Planning on buying a home or investment property? If so, then you will want to do some research into potential liens on a property. This is especially important to do if you plan to purchase a foreclosure, short sale, or distressed.
When buying a property, the last thing you want is to come into someone else's debts. A property liens on a home’s title can significantly hinder your ability to sell your property in the future and can cost you a lot of money to resolve. That is why a property title search is so important.
Searching for a liens on a property title can sometimes be tricky as you want to make sure the information is as accurate as possible. Here is some information on the types of liens to look out for, as well as how to check for liens on a property.
What is a property lien?
Before you begin digging into property information for a lien, it is important to understand what a lien is. A lien is essentially a legal claim to an asset that allows the holder to obtain access to the property. Liens are placed against properties as a way of holding property owners accountable for paying off their loan.
When a lien is placed on a home's title, it means that the property owner cannot legally sell, refinance or otherwise transfer a clear title of ownership to the home. While sellers can still technically sell the home, the property lien can prevent from showing buyers that the home has a clear title.
Should someone purchase the property, the lien would be transferred to them and they would then be responsible for resolving the previous owners' lien. As you can imagine, that is not a fun surprise for buyers who have already invested good money into the purchase of their new home.
What are the types of liens?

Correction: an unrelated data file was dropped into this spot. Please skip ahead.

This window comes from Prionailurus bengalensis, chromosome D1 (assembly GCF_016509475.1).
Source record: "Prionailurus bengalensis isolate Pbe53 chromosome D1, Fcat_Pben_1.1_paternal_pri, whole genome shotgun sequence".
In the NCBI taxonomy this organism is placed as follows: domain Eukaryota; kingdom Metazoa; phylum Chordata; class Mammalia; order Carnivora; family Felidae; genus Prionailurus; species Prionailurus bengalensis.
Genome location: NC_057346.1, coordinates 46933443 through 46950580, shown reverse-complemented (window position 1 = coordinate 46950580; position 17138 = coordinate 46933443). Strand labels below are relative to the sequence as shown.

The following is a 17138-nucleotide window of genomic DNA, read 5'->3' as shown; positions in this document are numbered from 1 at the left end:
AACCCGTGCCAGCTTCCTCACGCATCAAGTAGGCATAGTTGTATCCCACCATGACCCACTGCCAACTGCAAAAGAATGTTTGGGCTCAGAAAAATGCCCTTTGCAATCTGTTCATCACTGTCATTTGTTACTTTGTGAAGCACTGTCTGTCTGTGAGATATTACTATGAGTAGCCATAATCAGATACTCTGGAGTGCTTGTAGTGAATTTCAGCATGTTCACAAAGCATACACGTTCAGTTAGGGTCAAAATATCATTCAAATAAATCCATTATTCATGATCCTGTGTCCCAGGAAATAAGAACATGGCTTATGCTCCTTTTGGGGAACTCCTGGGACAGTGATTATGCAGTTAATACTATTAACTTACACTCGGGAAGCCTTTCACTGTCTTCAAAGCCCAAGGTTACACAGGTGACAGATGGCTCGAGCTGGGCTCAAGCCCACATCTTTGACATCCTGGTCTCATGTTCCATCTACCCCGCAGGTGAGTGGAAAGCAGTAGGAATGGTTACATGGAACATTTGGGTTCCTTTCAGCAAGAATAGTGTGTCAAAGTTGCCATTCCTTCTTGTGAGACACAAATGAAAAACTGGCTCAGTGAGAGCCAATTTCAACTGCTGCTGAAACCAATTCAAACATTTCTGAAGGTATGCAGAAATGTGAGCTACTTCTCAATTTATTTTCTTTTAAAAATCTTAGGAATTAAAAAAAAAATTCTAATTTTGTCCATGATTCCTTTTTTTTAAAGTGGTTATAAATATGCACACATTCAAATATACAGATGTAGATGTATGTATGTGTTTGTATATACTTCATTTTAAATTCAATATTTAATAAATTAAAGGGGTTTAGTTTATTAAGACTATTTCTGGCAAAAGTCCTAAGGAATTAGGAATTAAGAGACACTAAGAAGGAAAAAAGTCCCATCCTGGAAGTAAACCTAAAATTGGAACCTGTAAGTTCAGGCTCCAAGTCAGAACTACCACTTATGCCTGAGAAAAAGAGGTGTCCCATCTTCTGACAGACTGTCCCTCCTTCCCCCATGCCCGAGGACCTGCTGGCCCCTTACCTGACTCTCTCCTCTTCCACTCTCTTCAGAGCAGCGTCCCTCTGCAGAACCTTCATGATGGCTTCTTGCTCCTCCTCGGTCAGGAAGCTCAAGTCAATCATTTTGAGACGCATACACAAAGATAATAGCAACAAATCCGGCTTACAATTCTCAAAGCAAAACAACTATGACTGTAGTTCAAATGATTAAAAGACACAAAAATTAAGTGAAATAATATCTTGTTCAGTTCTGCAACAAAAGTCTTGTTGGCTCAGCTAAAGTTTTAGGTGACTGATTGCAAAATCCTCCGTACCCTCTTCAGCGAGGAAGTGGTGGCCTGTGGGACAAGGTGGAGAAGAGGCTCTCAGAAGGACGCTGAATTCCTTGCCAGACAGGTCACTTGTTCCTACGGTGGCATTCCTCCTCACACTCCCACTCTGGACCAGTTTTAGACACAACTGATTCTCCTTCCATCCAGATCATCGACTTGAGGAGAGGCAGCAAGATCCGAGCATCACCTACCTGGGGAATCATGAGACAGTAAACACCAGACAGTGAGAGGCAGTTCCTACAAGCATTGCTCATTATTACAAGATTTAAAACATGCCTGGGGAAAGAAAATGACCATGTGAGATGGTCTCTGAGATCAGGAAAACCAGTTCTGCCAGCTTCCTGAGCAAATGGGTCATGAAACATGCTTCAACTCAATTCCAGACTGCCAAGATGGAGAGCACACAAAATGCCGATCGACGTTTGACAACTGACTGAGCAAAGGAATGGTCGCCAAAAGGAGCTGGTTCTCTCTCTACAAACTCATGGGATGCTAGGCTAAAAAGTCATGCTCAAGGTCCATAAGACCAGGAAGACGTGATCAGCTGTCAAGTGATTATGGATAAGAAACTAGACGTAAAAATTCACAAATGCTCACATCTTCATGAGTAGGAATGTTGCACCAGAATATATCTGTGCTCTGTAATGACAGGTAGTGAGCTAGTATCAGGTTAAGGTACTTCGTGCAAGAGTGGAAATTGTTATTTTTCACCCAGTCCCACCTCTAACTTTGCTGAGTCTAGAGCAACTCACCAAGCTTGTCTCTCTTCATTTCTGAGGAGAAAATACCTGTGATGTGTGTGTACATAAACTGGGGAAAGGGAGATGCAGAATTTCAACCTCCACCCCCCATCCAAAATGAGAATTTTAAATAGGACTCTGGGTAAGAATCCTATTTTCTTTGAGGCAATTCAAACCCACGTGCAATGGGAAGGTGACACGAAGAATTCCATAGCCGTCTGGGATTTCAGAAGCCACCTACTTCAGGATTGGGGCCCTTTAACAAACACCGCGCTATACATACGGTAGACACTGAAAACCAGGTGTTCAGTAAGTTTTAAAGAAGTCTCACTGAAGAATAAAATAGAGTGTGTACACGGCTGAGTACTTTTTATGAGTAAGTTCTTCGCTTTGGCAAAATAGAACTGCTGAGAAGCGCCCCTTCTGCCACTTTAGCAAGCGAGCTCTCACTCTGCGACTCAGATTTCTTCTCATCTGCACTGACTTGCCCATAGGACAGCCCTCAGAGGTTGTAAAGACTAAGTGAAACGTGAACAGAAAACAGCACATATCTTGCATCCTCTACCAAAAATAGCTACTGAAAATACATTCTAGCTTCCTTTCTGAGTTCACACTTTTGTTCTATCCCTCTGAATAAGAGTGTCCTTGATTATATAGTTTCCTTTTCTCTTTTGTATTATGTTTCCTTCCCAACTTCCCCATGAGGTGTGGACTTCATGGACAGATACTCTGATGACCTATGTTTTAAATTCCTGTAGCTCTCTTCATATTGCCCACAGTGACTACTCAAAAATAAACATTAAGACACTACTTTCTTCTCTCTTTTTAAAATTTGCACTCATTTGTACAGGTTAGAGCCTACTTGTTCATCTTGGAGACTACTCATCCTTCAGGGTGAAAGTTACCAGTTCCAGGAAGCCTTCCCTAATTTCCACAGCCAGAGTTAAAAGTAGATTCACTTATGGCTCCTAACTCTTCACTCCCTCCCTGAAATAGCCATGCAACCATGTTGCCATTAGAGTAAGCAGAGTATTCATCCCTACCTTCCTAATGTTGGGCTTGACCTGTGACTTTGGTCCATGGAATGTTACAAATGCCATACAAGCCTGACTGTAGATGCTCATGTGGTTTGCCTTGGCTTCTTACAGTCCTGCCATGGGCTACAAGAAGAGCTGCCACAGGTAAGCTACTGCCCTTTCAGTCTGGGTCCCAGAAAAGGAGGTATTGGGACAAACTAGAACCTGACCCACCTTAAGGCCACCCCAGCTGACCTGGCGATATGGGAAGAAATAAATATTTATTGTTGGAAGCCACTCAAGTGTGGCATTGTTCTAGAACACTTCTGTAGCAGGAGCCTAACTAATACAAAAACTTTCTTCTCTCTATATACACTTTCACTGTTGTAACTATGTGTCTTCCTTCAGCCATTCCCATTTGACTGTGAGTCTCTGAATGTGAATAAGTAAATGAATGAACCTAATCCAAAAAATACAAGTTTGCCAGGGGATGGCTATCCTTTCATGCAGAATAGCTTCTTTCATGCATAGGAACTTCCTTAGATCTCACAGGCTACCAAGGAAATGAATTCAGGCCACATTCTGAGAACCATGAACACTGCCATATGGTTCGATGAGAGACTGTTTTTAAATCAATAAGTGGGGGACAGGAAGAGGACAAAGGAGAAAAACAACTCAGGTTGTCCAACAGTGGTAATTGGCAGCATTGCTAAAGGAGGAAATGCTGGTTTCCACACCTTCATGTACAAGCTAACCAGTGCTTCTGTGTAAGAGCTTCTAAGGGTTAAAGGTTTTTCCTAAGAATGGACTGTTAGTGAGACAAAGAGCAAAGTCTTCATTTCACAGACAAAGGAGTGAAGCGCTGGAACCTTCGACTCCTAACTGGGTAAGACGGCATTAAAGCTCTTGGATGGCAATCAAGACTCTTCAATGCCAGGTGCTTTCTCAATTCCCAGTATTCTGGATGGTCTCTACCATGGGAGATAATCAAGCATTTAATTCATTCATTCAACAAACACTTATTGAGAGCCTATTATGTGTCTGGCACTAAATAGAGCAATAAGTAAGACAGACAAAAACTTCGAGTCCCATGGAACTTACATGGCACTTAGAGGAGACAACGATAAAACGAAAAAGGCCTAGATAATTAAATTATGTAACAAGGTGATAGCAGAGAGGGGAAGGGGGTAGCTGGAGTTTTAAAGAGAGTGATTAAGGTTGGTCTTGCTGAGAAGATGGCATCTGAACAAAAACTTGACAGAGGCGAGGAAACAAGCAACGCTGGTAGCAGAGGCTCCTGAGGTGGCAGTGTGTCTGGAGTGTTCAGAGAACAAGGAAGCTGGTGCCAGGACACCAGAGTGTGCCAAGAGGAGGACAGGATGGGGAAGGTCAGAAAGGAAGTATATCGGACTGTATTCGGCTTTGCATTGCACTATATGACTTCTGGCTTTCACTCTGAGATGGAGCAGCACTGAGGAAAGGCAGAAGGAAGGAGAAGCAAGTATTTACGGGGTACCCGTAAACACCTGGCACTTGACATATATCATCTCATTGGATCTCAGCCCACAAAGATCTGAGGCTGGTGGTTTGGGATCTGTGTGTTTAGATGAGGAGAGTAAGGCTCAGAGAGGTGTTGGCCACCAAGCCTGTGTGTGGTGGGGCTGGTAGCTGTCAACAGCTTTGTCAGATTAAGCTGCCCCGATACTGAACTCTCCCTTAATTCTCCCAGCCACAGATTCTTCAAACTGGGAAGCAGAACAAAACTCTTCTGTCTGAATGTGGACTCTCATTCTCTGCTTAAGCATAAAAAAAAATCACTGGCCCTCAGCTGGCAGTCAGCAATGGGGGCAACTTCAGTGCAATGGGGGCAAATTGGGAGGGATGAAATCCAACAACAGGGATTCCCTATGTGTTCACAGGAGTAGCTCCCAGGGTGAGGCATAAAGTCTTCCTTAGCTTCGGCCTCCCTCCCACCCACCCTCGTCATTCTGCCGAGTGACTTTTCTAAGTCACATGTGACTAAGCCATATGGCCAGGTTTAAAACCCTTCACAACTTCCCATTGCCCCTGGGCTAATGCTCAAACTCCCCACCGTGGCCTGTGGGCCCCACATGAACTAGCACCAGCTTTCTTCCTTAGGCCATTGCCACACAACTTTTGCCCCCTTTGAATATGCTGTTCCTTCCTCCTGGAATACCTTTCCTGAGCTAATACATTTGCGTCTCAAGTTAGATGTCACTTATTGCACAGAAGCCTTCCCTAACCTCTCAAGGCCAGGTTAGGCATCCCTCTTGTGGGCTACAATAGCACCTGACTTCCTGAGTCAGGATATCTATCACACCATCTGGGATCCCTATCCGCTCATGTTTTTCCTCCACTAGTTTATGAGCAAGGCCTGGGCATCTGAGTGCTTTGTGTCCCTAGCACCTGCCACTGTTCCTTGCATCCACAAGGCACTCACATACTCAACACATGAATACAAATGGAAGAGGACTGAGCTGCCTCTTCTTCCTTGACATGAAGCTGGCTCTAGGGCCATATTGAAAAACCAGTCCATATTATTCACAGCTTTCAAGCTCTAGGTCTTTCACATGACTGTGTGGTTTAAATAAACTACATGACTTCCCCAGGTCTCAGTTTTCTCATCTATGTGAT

There are two categories of property liens: voluntary and involuntary liens.
One good example of a voluntary lien is a mortgage loan. If you have a home and a mortgage there will also be a mortgage lien on your home's title until you pay the loan off. As a buyer, you enter into this agreement willingly, acknowledging that your home can be seized if you fail to pay off your loan. Voluntary liens are usually settled and cleared at closing and therefore not usually an issue for buyers unless it is a short sale.
An involuntary lien is one that is placed against a homeowners property by a creditor for unpaid obligations. This, however, excludes mortgage loans. When people refer to involuntary liens, they are most likely referring to tax liens. These liens are given out if the homeowner for unpaid property taxes. If you fail to pay taxes on your property, your local county can place a lien on your property until those payments are made. If you fail to pay, then the county can proceed with foreclosure.
While it might be the most common type, tax liens aren’t the only type of involuntary lien. Other involuntary liens include failing to pay contractors for improvement projects, homeowners associations for monthly dues, or utility companies for their services. Unlike voluntary liens, involuntary liens are not settled at closing and need to be addressed before continuing with the sale.
How do you check for liens on a property?
Liens are not something you want to take on responsibility for when purchasing a home. Therefore, it is key to do some research on the property to be sure you are putting your money into the right property. Here a few ways to do this:
Check in-person through county records
Searching for liens in-person might require trips to a few local offices. Liens are public records that can be accessed through your county. You can easily get hold of this information through the local tax assessor and the county clerk's office in the county where the property is located. You may want to do public records searches for each prior owner. This will ensure that there is no missing information on property records.